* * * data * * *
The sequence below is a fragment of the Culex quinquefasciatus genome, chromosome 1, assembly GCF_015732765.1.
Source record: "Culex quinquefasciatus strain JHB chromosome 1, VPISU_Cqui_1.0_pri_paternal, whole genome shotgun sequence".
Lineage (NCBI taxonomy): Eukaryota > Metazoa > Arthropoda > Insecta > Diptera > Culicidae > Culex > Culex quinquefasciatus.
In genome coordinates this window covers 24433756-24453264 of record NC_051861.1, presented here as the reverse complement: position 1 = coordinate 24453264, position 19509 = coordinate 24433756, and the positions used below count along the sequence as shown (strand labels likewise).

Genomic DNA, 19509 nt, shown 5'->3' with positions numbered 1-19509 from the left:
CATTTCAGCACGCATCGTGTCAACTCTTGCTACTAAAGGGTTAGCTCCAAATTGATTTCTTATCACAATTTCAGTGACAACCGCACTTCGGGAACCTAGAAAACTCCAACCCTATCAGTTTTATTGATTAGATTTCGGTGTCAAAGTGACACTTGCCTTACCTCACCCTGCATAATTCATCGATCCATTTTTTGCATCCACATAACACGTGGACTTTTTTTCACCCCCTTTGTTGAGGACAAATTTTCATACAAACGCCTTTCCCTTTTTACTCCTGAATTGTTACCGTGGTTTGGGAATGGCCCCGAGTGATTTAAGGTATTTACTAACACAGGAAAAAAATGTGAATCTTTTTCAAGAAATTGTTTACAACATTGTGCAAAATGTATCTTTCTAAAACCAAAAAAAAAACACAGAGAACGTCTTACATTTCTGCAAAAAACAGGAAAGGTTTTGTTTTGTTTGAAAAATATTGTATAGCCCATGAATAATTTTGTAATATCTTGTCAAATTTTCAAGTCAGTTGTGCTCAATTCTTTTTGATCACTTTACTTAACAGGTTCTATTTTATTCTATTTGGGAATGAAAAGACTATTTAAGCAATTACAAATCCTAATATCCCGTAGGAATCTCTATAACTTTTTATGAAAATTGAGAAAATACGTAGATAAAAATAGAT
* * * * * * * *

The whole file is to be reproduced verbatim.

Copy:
The sequence below is a fragment of the Culex quinquefasciatus genome, chromosome 1, assembly GCF_015732765.1.
Source record: "Culex quinquefasciatus strain JHB chromosome 1, VPISU_Cqui_1.0_pri_paternal, whole genome shotgun sequence".
Lineage (NCBI taxonomy): Eukaryota > Metazoa > Arthropoda > Insecta > Diptera > Culicidae > Culex > Culex quinquefasciatus.
In genome coordinates this window covers 24433756-24453264 of record NC_051861.1, presented here as the reverse complement: position 1 = coordinate 24453264, position 19509 = coordinate 24433756, and the positions used below count along the sequence as shown (strand labels likewise).

Genomic DNA, 19509 nt, shown 5'->3' with positions numbered 1-19509 from the left:
CATTTCAGCACGCATCGTGTCAACTCTTGCTACTAAAGGGTTAGCTCCAAATTGATTTCTTATCACAATTTCAGTGACAACCGCACTTCGGGAACCTAGAAAACTCCAACCCTATCAGTTTTATTGATTAGATTTCGGTGTCAAAGTGACACTTGCCTTACCTCACCCTGCATAATTCATCGATCCATTTTTTGCATCCACATAACACGTGGACTTTTTTTCACCCCCTTTGTTGAGGACAAATTTTCATACAAACGCCTTTCCCTTTTTACTCCTGAATTGTTACCGTGGTTTGGGAATGGCCCCGAGTGATTTAAGGTATTTACTAACACAGGAAAAAAATGTGAATCTTTTTCAAGAAATTGTTTACAACATTGTGCAAAATGTATCTTTCTAAAACCAAAAAAAAAACACAGAGAACGTCTTACATTTCTGCAAAAAACAGGAAAGGTTTTGTTTTGTTTGAAAAATATTGTATAGCCCATGAATAATTTTGTAATATCTTGTCAAATTTTCAAGTCAGTTGTGCTCAATTCTTTTTGATCACTTTACTTAACAGGTTCTATTTTATTCTATTTGGGAATGAAAAGACTATTTAAGCAATTACAAATCCTAATATCCCGTAGGAATCTCTATAACTTTTTATGAAAATTGAGAAAATACGTAGATAAAAATAGAT